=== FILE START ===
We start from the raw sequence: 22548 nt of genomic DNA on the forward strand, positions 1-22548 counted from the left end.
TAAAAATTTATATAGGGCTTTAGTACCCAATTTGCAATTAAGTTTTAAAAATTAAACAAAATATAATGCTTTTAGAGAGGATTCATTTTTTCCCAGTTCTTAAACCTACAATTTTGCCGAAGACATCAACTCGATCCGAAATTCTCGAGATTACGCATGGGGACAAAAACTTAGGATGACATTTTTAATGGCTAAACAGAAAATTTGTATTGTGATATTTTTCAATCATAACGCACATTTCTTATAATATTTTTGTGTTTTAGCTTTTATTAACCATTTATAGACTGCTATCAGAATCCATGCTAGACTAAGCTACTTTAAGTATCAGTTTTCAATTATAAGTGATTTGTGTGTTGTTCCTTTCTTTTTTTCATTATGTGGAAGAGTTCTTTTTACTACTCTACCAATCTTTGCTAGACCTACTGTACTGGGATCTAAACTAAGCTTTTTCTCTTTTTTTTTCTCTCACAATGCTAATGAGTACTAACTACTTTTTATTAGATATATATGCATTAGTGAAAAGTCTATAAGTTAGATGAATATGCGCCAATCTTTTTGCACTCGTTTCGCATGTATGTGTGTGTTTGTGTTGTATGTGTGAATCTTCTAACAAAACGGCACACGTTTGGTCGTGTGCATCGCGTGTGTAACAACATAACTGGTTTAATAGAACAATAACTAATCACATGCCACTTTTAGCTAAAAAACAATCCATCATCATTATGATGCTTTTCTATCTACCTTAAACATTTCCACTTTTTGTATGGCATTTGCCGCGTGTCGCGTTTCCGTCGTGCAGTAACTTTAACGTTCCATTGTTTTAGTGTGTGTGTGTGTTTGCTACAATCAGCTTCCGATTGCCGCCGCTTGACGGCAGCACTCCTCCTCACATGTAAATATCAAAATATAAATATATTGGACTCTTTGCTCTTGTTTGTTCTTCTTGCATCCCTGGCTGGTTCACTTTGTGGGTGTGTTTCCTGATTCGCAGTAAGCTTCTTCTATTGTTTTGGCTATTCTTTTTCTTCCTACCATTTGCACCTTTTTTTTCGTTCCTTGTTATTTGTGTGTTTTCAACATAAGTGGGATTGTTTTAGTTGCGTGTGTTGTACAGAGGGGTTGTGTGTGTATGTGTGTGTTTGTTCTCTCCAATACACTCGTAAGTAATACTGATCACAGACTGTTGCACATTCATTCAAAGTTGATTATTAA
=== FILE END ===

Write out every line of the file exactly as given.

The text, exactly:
We start from the raw sequence: 22548 nt of genomic DNA on the forward strand, positions 1-22548 counted from the left end.
TAAAAATTTATATAGGGCTTTAGTACCCAATTTGCAATTAAGTTTTAAAAATTAAACAAAATATAATGCTTTTAGAGAGGATTCATTTTTTCCCAGTTCTTAAACCTACAATTTTGCCGAAGACATCAACTCGATCCGAAATTCTCGAGATTACGCATGGGGACAAAAACTTAGGATGACATTTTTAATGGCTAAACAGAAAATTTGTATTGTGATATTTTTCAATCATAACGCACATTTCTTATAATATTTTTGTGTTTTAGCTTTTATTAACCATTTATAGACTGCTATCAGAATCCATGCTAGACTAAGCTACTTTAAGTATCAGTTTTCAATTATAAGTGATTTGTGTGTTGTTCCTTTCTTTTTTTCATTATGTGGAAGAGTTCTTTTTACTACTCTACCAATCTTTGCTAGACCTACTGTACTGGGATCTAAACTAAGCTTTTTCTCTTTTTTTTTCTCTCACAATGCTAATGAGTACTAACTACTTTTTATTAGATATATATGCATTAGTGAAAAGTCTATAAGTTAGATGAATATGCGCCAATCTTTTTGCACTCGTTTCGCATGTATGTGTGTGTTTGTGTTGTATGTGTGAATCTTCTAACAAAACGGCACACGTTTGGTCGTGTGCATCGCGTGTGTAACAACATAACTGGTTTAATAGAACAATAACTAATCACATGCCACTTTTAGCTAAAAAACAATCCATCATCATTATGATGCTTTTCTATCTACCTTAAACATTTCCACTTTTTGTATGGCATTTGCCGCGTGTCGCGTTTCCGTCGTGCAGTAACTTTAACGTTCCATTGTTTTAGTGTGTGTGTGTGTTTGCTACAATCAGCTTCCGATTGCCGCCGCTTGACGGCAGCACTCCTCCTCACATGTAAATATCAAAATATAAATATATTGGACTCTTTGCTCTTGTTTGTTCTTCTTGCATCCCTGGCTGGTTCACTTTGTGGGTGTGTTTCCTGATTCGCAGTAAGCTTCTTCTATTGTTTTGGCTATTCTTTTTCTTCCTACCATTTGCACCTTTTTTTTCGTTCCTTGTTATTTGTGTGTTTTCAACATAAGTGGGATTGTTTTAGTTGCGTGTGTTGTACAGAGGGGTTGTGTGTGTATGTGTGTGTTTGTTCTCTCCAATACACTCGTAAGTAATACTGATCACAGACTGTTGCACATTCATTCAAAGTTGATTATTAA